Reviews

ARC Alert, and the clock is ticking down! Aru Shah and the End of Time by Roshani Chokshi

Thank you so much to Netgalley and Rick Riordan presents for an ARC of this book. Below is my honest review.

Chokshi, Roshani. Aruh Shah and the End of Time. Rick Riordan Presents, 2018. Hardcover $14.64, ISBN 978-1-36801-235-5

TL;DR: Do I recommend this book? Yes!!! NOW IMMEDIATELY GO READ IT … well, okay, read it when it comes out! Its book birthday should be March 26th 🙂

Genre: Fantasy, and Mythology retelling!

Part of a series? Yes; this is the first of a new series!

Book Summary:

Aru Shah struggles a bit with the truth. Maaaybe she exaggerates things sometimes, but when your mom is always off at museums or dig sites or historical conventions and you live in a museum and everyone else at your new school is super rich and connected, maybe YOU would fudge the truth a bit, too. Fast-forward to Aru needing to light a cursed lamp that she’s been forbidden to light just so three bullies won’t expose her lies to the entire class. Well, turns out the lamp was cursed! The Sleeper has been released, and if Aru doesn’t stop him in 9 days, Lord Shiva will dance the world to its end. Cool.

Enter a pigeon guide, a new soul sister, and a thrilling adventure through the Otherworld, Kingdom of Death, and more. Can Aru stop the Sleeper?

Reader’s Comments:

WHAT THIS IS SO GOOD. Unsurprisingly, it’s a great pick for Percy Jackson fans, but it’s also just straight up a great book. Humor, great references (was that a Doctor Who reference I spotted?), gross jokes, and quick wit. Such a great read!

Grade Level: 3-6

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Reviews

Enchanting: Nevermoor: The Trials of Morrigan Crow by Jessica Townsend

Townsend, Jessica. Nevermoor: The Trials of Morrigan Crow. Read by Gemma Whelan. Little, Brown and Company, 2017. 665 pages/11 hours. Hardcover $15.44, ISBN 978-0-316-50888-9

TL;DR: Do I recommend this book? YES GO IMMEDIATELY NOW

Genre: Fantasy

Part of a series? Yes; this is the first of the new Nevermoor Series.

Book Summary:

Morrigan Crow is cursed. Like, actually. She’s on the Cursed Children’s Registry and everything. So whenever something bad happens, people blame her. To top it all off, she’s going to die at age twelve on Eventide night. Or, wait. No. She’s going to die on her eleventh birthday, as Eventide’s arrival surprises everyone by happening a year sooner than predicted.

Morrigan is, understandably, annoyed. Perhaps a bit upset. Imagine her surprise when she receives actual bids on bid day — patrons who want to help shape her future. What future? She’ll be dead before any schooling can actually happen. Additionally, Mr. Jones (representative of Ezra Squall, one of her prospective patrons) literally disappears before she can answer him. Her birthday dinner-and-last supper is interrupted by Jupiter North, another patron, who promises to whisk her away to a land called Nevermoor and a Wundrous future. Can Morrigan outrun her curse? Could her life be full of Wunder?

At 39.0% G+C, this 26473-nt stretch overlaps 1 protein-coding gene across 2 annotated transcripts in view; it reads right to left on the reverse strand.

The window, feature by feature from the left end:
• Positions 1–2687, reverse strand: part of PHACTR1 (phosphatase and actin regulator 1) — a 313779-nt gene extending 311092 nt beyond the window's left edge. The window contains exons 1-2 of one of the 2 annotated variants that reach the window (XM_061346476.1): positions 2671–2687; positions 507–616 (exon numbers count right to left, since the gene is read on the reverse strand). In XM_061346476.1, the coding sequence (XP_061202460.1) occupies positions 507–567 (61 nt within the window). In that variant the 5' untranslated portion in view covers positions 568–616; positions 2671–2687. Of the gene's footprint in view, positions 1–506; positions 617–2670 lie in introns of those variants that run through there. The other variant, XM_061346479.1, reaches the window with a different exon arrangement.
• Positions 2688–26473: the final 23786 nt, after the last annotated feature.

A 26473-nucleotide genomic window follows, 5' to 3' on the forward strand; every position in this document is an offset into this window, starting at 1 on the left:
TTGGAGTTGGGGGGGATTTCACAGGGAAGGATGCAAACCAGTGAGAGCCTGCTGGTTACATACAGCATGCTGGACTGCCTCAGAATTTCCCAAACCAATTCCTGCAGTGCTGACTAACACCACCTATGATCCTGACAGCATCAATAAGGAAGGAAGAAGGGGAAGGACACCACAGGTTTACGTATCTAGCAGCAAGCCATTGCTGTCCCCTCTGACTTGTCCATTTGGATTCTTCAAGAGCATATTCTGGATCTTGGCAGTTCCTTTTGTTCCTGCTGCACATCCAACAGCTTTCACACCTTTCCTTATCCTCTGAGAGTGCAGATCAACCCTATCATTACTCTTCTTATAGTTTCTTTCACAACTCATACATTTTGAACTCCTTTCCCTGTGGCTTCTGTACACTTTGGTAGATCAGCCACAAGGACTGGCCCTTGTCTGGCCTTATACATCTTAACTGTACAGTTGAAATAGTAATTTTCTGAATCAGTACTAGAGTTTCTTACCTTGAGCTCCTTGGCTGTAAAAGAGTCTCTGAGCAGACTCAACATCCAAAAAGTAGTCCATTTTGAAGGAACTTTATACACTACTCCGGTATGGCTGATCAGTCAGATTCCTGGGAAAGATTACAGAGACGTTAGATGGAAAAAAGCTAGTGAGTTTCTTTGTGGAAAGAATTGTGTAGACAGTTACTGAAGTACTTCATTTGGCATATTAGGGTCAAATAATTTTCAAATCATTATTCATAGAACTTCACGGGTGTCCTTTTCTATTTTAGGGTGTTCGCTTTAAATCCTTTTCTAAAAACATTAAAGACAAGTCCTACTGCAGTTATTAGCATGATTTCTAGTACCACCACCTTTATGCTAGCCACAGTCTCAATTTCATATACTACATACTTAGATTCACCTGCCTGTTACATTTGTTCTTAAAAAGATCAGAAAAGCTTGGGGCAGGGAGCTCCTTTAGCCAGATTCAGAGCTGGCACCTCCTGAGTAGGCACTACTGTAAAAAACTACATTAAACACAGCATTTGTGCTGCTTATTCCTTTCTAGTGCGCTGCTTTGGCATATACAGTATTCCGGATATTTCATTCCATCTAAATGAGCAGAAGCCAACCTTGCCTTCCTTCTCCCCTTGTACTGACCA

Reader’s Comments:

SO AMAZING. This book has received many comparisons to Harry Potter. That is precisely why I picked this up. Or, however, a comparison I heard quite a bit was that this wasn’t reminiscent of Harry Potter itself but rather that reading this one feels like reading Harry Potter for the first time. While some of the story’s elements are familiar to those of us who love the Boy Who Lived (unloved child with a miserable life is whisked away to a magical hidden world, there’s an ages-old evil that may return to power, there is a school for special children, there’s an eccentric mentor and a wild best friend, not to mention the snooty rival!!), the way that Townsend uses those elements AND TONS OF OTHERS that are in no way Potterish is STUNNING. Morrigan’s bitingly funny, and her sarcasm is a delight. Jupiter is tons of fun, and Hawthorne sounds like the ideal best friend. The trials are interesting, and the book has twists aplenty. I definitely recommend this one to your fantasy fans.

Grade Level: 3-6

Awards and Starred Reviews:

Publishers Weekly starred, 07/31/17

School Library Connection starred, 10/01/17

School Library Journal starred, 07/01/17

Reviews

Gaming gone bad in a YA World: Warcross by Marie Lu

Lu, Marie. Warcross. Read by Nancy Wu. GP Putnam’s Sons, 2017. 353 pages/11 hours and 46 minutes. Hardcover $16.29, ISBN 978-0-399-54796-6; hardcover (library binding) $24.99, ISBN 978-0-399-54796-6

TL;DR: Do I recommend this book? Yes!! For older readers

Genre: Science Fiction 

Part of a series? Yes — this is the first in a series.

Book Summary:

Emika Chen does her best to make ends meet as a bounty hunter; she pursues gamblers who owe money after betting on Warcross games. A frequent player of Warcross herself, Emi knows how to find people who are trying to stay hidden — whether they’re hiding in real life or in Warcross, the virtual reality world. When Emi tests one of her hacks and accidentally glitches herself right into the opening game of the Warcross championships, she catches the eye of Hideo Tanaka, the young founder and developer of the global sensation. Now, Emi’s part of the Warcross championships looking for someone who is bent on destroying the game. Will she be able to find the mysterious hacker? Why does everything seem more sinister with each new development?

Reader’s Notes: